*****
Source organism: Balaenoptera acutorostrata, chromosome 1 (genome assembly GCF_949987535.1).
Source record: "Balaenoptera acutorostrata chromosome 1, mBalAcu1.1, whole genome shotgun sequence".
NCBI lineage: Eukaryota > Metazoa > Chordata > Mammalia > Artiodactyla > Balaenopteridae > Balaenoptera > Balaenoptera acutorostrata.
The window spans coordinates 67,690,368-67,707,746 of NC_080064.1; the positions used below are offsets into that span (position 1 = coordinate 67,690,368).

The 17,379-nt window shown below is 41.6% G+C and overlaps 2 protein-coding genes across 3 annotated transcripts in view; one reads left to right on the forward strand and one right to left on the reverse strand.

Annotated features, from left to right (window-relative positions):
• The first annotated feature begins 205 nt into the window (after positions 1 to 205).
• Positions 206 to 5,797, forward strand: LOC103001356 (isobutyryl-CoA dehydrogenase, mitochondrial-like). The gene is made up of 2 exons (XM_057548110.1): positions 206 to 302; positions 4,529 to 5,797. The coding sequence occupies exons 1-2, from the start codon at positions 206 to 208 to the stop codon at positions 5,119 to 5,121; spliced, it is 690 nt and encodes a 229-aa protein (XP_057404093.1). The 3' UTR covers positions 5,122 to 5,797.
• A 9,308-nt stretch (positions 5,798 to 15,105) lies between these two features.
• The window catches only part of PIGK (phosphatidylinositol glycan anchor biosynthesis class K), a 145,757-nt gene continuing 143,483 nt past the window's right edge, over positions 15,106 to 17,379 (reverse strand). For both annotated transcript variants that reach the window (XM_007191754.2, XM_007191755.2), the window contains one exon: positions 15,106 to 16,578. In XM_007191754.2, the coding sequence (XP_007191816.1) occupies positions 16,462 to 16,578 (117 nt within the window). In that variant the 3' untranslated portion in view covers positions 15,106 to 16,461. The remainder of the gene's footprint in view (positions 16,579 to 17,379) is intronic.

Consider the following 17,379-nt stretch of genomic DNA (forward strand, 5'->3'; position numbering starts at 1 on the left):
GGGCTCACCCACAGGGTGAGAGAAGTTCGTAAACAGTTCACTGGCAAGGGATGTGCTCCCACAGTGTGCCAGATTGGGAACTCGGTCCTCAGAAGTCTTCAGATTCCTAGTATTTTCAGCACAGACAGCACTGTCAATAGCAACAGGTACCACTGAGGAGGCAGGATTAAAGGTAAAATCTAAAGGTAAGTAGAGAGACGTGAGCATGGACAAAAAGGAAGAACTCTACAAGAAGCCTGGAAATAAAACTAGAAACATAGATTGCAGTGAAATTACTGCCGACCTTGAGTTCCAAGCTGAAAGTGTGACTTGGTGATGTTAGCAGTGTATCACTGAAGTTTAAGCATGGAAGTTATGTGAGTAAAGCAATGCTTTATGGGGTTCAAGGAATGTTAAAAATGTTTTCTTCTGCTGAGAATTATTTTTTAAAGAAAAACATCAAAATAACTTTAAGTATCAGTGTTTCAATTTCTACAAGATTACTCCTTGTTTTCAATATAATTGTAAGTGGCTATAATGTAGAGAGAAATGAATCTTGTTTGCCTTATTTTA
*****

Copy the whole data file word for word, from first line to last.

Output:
Source organism: Balaenoptera acutorostrata, chromosome 1 (genome assembly GCF_949987535.1).
Source record: "Balaenoptera acutorostrata chromosome 1, mBalAcu1.1, whole genome shotgun sequence".
NCBI lineage: Eukaryota > Metazoa > Chordata > Mammalia > Artiodactyla > Balaenopteridae > Balaenoptera > Balaenoptera acutorostrata.
The window spans coordinates 67,690,368-67,707,746 of NC_080064.1; the positions used below are offsets into that span (position 1 = coordinate 67,690,368).

The 17,379-nt window shown below is 41.6% G+C and overlaps 2 protein-coding genes across 3 annotated transcripts in view; one reads left to right on the forward strand and one right to left on the reverse strand.

Annotated features, from left to right (window-relative positions):
• The first annotated feature begins 205 nt into the window (after positions 1 to 205).
• Positions 206 to 5,797, forward strand: LOC103001356 (isobutyryl-CoA dehydrogenase, mitochondrial-like). The gene is made up of 2 exons (XM_057548110.1): positions 206 to 302; positions 4,529 to 5,797. The coding sequence occupies exons 1-2, from the start codon at positions 206 to 208 to the stop codon at positions 5,119 to 5,121; spliced, it is 690 nt and encodes a 229-aa protein (XP_057404093.1). The 3' UTR covers positions 5,122 to 5,797.
• A 9,308-nt stretch (positions 5,798 to 15,105) lies between these two features.
• The window catches only part of PIGK (phosphatidylinositol glycan anchor biosynthesis class K), a 145,757-nt gene continuing 143,483 nt past the window's right edge, over positions 15,106 to 17,379 (reverse strand). For both annotated transcript variants that reach the window (XM_007191754.2, XM_007191755.2), the window contains one exon: positions 15,106 to 16,578. In XM_007191754.2, the coding sequence (XP_007191816.1) occupies positions 16,462 to 16,578 (117 nt within the window). In that variant the 3' untranslated portion in view covers positions 15,106 to 16,461. The remainder of the gene's footprint in view (positions 16,579 to 17,379) is intronic.

Consider the following 17,379-nt stretch of genomic DNA (forward strand, 5'->3'; position numbering starts at 1 on the left):
GGGCTCACCCACAGGGTGAGAGAAGTTCGTAAACAGTTCACTGGCAAGGGATGTGCTCCCACAGTGTGCCAGATTGGGAACTCGGTCCTCAGAAGTCTTCAGATTCCTAGTATTTTCAGCACAGACAGCACTGTCAATAGCAACAGGTACCACTGAGGAGGCAGGATTAAAGGTAAAATCTAAAGGTAAGTAGAGAGACGTGAGCATGGACAAAAAGGAAGAACTCTACAAGAAGCCTGGAAATAAAACTAGAAACATAGATTGCAGTGAAATTACTGCCGACCTTGAGTTCCAAGCTGAAAGTGTGACTTGGTGATGTTAGCAGTGTATCACTGAAGTTTAAGCATGGAAGTTATGTGAGTAAAGCAATGCTTTATGGGGTTCAAGGAATGTTAAAAATGTTTTCTTCTGCTGAGAATTATTTTTTAAAGAAAAACATCAAAATAACTTTAAGTATCAGTGTTTCAATTTCTACAAGATTACTCCTTGTTTTCAATATAATTGTAAGTGGCTATAATGTAGAGAGAAATGAATCTTGTTTGCCTTATTTTA